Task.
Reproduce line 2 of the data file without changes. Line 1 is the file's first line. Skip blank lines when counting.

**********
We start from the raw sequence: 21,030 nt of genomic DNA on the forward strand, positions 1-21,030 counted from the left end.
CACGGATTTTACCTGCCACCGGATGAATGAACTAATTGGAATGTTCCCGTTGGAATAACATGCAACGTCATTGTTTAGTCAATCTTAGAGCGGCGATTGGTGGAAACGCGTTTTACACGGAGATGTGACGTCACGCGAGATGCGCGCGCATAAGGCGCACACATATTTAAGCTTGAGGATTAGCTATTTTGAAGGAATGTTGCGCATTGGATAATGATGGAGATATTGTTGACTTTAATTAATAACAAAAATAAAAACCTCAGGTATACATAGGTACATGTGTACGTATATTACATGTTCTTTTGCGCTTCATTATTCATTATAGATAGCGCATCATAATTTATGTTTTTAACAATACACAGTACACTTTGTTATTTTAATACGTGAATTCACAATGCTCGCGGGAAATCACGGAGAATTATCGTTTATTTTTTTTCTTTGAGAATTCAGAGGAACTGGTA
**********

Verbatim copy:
CACGGATTTTACCTGCCACCGGATGAATGAACTAATTGGAATGTTCCCGTTGGAATAACATGCAACGTCATTGTTTAGTCAATCTTAGAGCGGCGATTGGTGGAAACGCGTTTTACACGGAGATGTGACGTCACGCGAGATGCGCGCGCATAAGGCGCACACATATTTAAGCTTGAGGATTAGCTATTTTGAAGGAATGTTGCGCATTGGATAATGATGGAGATATTGTTGACTTTAATTAATAACAAAAATAAAAACCTCAGGTATACATAGGTACATGTGTACGTATATTACATGTTCTTTTGCGCTTCATTATTCATTATAGATAGCGCATCATAATTTATGTTTTTAACAATACACAGTACACTTTGTTATTTTAATACGTGAATTCACAATGCTCGCGGGAAATCACGGAGAATTATCGTTTATTTTTTTTCTTTGAGAATTCAGAGGAACTGGTA